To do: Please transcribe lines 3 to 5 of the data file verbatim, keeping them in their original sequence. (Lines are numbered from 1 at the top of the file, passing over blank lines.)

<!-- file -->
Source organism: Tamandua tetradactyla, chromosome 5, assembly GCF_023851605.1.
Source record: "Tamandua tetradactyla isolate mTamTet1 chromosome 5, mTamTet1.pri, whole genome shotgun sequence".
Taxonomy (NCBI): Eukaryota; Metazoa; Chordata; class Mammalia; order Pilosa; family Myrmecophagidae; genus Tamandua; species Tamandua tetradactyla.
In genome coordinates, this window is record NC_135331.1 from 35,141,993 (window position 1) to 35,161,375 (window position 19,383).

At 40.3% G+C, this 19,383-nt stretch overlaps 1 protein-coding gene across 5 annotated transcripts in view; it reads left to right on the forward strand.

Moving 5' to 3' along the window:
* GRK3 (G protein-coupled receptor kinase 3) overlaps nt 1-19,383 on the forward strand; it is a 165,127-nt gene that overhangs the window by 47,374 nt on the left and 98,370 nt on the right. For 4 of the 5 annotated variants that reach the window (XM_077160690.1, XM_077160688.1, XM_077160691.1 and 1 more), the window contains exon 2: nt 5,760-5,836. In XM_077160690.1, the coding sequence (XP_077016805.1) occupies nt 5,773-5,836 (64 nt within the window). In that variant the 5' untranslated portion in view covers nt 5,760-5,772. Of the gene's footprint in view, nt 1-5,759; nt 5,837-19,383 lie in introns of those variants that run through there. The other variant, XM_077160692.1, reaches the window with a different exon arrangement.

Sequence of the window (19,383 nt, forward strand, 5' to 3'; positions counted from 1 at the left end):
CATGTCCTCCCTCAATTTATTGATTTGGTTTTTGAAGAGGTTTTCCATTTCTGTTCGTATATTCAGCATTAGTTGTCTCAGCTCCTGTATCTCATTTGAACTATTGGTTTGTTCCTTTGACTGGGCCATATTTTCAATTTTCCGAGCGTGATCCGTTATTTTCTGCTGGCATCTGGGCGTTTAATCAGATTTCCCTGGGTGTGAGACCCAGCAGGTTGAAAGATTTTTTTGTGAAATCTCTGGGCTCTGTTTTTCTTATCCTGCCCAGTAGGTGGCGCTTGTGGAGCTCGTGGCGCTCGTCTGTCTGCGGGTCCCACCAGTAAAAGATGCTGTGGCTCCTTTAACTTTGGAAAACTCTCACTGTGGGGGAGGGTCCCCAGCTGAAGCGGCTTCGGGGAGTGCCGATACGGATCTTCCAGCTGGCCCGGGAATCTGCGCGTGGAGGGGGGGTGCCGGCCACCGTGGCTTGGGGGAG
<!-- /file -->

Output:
Taxonomy (NCBI): Eukaryota; Metazoa; Chordata; class Mammalia; order Pilosa; family Myrmecophagidae; genus Tamandua; species Tamandua tetradactyla.
In genome coordinates, this window is record NC_135331.1 from 35,141,993 (window position 1) to 35,161,375 (window position 19,383).

At 40.3% G+C, this 19,383-nt stretch overlaps 1 protein-coding gene across 5 annotated transcripts in view; it reads left to right on the forward strand.